I found the production's greatest strength, and greatest difference from the adaptation, in that it showed more of the feminism implicit in the Mitford novels. For example, the very title, "Love in a Cold Climate" is uttered by Polly, who's just back from a family stint in India. She remarks that English girls in India are totally wrapped up in love, and the clothes to get them some, and that she hopes love in a cold climate will be less of an overheated obsession. Fanny tells her that English girls at home are every bit as obsessed with finding love, and the clothing to help them in their quests. Then, Fanny remarks that she and Linda are just waiting to begin their lives, which they define as finding love. And we see Linda wasting a lot of time, trying to tell her fortunes in love with decks of cards. Later, during World War II, we see Linda home alone, playing this same game, when many Englishwomen were making themselves useful during the war. Working class women went to the farms and factories. Even Linda's well-born friends are nurses, drivers, whatever jobs they could get to help the war effort. Later, both productions give Fanny's mother, the Bolter, the last word, as she remarks that aging is particularly hard for women like her - and Linda - who have invested their entire lives in love. And girls, that is certainly a feeling at the heart of feminism.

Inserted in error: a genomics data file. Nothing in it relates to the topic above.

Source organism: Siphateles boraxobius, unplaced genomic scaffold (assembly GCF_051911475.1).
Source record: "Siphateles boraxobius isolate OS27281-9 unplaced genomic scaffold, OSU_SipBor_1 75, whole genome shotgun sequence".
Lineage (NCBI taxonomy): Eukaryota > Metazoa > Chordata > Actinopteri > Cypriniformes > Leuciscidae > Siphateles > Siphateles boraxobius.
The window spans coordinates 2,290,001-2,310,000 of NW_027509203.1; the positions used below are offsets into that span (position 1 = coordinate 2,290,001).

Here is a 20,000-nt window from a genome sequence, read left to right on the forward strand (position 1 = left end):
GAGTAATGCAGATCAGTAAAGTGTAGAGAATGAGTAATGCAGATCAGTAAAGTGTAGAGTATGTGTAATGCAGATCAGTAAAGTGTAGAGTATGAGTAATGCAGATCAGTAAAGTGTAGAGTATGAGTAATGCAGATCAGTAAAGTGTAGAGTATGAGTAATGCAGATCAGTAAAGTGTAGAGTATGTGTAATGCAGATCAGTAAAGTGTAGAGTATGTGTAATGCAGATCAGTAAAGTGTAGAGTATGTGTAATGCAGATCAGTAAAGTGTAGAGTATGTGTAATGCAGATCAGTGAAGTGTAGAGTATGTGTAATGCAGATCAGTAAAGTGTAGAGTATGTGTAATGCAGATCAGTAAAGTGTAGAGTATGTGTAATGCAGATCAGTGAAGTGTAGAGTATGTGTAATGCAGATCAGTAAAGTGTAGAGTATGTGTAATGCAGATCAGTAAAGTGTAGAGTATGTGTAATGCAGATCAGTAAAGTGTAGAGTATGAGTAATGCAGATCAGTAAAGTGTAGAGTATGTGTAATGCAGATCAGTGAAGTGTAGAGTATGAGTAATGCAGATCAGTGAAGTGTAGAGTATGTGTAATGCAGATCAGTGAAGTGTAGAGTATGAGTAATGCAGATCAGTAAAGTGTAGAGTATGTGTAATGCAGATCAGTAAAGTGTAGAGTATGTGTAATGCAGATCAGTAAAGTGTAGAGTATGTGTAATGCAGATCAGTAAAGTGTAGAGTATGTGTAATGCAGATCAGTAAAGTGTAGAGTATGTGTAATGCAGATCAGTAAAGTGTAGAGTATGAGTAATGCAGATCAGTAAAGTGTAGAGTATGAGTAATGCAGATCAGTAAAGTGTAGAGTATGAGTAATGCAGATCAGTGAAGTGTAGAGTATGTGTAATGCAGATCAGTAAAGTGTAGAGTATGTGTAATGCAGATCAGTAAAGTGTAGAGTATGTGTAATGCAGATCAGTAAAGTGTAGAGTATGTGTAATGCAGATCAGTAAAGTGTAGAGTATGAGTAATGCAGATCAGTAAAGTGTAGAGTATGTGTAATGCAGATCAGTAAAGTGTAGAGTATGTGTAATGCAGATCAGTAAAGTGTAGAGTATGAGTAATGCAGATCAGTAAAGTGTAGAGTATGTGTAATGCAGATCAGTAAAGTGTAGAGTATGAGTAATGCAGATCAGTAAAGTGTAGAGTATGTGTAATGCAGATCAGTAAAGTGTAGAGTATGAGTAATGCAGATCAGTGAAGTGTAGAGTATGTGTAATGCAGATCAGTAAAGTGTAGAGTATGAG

The twentieth century "Mitford sisters" -- six daughters of David Freeman-Mitford, 2nd Baron Redesdale and Sydney Bowles -- became famous for their many love affairs and marriages, were celebrated, and at times scandalous, figures caricatured, according to The Times of London journalist Ben Macintyre, as "Diana the Fascist, Jessica the Communist, Unity the Hitler-lover; Nancy the Novelist; Deborah the Duchess and Pamela the unobtrusive poultry connoisseur". Their exploits are still entertaining at two fictional removes. Some viewers may prefer the first adaptation, some this second; you might want to look at both.
Sort: Oldest first | Newest first
Showing 1-2 of 2 posts in this discussion
Initial post: 10 Aug 2014 04:22:29 BDT
addison de witt says:
This version is much shorter, much prettier, better acted and still retains the wit from the book. To me this walks all over the rambling soapie earlier version.
In reply to an earlier post on 10 Aug 2014 04:48:52 BDT
Stephanie De Pue says:
I am happy to hear from you, and find it significant that you like this second take better tham the first. I certainly liked it at least as much.
‹ Previous 1 Next ›